"Garrett cannot deny that Gill, Beebe, and Trott taught that the doctrine of immediate regeneration preceded gospel faith. Whether or not they necessitated gospel conversion for all the elect, it is academically incorrect to claim they did not teach immediate regeneration."
But, all this is besides the point. It does not really matter! The point that matters is whether they taught that conversion necessarily followed narrow regeneration and was necessary for being fully regenerated and for going to heaven! All the above men affirmed that conversion was either the new birth or being quickened, what is necessary for being eternally saved. The difference between Gill and the founding fathers of hardshellism is the fact that Gill did not put any "gap in time" between regeneration and quickening, between being regenerated and being born, between being regenerated and being converted, whereas Beebe and Trott put a "gap in time" between the two predestined experiences. Whether they taught "immediate regeneration" is immaterial. They all taught that being born again and quickened from the dead was the same as being converted by the gospel, or to regeneration broadly defined.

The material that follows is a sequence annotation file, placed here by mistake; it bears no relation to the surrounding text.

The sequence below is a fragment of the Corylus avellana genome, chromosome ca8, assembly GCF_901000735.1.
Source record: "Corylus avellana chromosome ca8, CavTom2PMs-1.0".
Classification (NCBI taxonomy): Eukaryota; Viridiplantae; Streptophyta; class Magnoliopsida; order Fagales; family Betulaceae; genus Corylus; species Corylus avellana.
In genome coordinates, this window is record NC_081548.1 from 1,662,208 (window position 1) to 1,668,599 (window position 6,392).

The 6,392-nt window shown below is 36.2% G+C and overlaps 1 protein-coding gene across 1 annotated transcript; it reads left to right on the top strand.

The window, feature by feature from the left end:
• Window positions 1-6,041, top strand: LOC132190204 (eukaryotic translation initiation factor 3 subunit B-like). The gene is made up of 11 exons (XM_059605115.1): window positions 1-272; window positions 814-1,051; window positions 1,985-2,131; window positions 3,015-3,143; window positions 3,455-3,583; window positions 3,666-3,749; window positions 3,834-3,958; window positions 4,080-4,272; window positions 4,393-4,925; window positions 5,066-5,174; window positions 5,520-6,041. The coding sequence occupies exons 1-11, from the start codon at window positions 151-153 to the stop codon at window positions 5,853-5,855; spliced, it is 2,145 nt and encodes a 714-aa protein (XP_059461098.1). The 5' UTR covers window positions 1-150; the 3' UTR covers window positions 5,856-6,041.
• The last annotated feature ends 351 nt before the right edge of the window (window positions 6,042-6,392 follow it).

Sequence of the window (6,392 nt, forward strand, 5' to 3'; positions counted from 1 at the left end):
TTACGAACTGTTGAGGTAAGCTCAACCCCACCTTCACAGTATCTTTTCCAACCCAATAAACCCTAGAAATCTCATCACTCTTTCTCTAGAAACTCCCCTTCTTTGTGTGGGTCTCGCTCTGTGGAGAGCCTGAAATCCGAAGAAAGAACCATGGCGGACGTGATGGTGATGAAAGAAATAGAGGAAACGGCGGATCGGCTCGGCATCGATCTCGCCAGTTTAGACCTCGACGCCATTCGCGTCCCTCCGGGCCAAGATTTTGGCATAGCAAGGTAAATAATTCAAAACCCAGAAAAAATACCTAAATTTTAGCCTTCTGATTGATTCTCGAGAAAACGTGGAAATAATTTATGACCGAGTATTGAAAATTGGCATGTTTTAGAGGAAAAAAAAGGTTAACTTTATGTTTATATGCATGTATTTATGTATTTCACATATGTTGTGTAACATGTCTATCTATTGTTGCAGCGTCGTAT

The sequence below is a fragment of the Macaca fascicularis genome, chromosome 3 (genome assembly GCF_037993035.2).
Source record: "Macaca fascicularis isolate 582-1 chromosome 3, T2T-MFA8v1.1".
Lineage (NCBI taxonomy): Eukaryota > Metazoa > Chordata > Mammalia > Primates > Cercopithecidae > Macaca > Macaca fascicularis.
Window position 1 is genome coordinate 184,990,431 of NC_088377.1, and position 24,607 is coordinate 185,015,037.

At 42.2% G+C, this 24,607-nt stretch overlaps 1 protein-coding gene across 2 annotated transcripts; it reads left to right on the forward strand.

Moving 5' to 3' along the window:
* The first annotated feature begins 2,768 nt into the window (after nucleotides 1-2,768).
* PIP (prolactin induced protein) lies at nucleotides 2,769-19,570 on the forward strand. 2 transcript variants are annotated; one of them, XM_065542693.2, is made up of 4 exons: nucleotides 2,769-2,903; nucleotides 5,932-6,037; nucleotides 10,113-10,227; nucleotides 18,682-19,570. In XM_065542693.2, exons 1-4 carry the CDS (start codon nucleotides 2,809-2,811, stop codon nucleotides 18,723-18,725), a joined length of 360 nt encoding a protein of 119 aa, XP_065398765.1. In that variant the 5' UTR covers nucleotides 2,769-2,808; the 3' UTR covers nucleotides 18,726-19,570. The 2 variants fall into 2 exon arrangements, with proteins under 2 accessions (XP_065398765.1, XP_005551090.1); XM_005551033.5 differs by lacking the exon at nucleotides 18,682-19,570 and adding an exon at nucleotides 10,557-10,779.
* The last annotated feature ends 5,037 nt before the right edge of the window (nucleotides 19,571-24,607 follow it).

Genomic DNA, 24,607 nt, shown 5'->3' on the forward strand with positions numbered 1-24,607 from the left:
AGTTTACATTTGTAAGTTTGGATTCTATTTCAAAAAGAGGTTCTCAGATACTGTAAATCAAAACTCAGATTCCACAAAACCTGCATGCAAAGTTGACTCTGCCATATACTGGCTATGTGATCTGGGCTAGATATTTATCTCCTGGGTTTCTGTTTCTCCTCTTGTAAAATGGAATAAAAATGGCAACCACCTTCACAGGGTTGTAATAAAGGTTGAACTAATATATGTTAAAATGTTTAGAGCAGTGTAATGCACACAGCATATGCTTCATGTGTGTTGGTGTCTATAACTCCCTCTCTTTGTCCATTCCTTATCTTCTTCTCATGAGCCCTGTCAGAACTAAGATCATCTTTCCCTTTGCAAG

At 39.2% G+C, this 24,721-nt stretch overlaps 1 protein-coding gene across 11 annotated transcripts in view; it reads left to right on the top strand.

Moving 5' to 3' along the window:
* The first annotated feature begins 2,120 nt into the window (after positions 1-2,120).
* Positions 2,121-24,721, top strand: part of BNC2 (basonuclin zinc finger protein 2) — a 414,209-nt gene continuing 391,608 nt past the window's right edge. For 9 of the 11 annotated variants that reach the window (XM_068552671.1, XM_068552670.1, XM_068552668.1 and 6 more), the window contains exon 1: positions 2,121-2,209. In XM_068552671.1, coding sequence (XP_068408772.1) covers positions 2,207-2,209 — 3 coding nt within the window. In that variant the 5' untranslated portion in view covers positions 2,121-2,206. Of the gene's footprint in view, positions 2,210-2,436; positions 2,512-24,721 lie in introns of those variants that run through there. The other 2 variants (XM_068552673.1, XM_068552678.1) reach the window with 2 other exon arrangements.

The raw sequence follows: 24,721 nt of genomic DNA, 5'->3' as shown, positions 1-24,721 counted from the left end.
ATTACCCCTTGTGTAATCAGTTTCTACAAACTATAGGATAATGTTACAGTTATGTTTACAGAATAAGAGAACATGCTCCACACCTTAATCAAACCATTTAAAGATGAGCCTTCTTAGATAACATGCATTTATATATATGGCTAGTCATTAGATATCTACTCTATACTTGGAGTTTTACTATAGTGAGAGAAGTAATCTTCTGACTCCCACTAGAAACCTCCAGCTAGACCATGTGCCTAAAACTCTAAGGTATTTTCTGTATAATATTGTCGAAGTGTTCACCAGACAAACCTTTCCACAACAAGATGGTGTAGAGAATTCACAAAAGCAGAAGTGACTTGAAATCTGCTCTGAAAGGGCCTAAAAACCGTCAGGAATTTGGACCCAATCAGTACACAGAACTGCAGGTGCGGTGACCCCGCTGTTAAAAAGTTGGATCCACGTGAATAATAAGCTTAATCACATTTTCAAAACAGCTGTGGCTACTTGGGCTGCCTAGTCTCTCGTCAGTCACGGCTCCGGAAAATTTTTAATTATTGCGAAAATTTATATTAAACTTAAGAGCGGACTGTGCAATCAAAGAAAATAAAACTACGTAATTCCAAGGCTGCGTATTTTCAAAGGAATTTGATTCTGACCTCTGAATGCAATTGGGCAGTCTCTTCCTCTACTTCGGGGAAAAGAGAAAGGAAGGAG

Jason next cites these words of mine:
"Who, at the time of Beebe and Trott, publicly disagreed with them?"
Jason then responds by saying:
"One must exercise caution with this for several reasons. Beebe's doctrine of Absolute Predestination split the PB's. It's naive to think that James Oliphant's position negating this view in the latter half of the 1800's (exemplified in his letter exchanges with Silas Durand - a follower of Beebe in regard to Absolutism) came out of nowhere. It's likely to suppose that Beebe was opposed by a silent majority, but were not prepared to oppose so influential a man - on top of the fact that Beebe was not altogether wrong, save in the fact that he used unscriptural terminology. He never subscribed to the view that God was the direct cause of sin."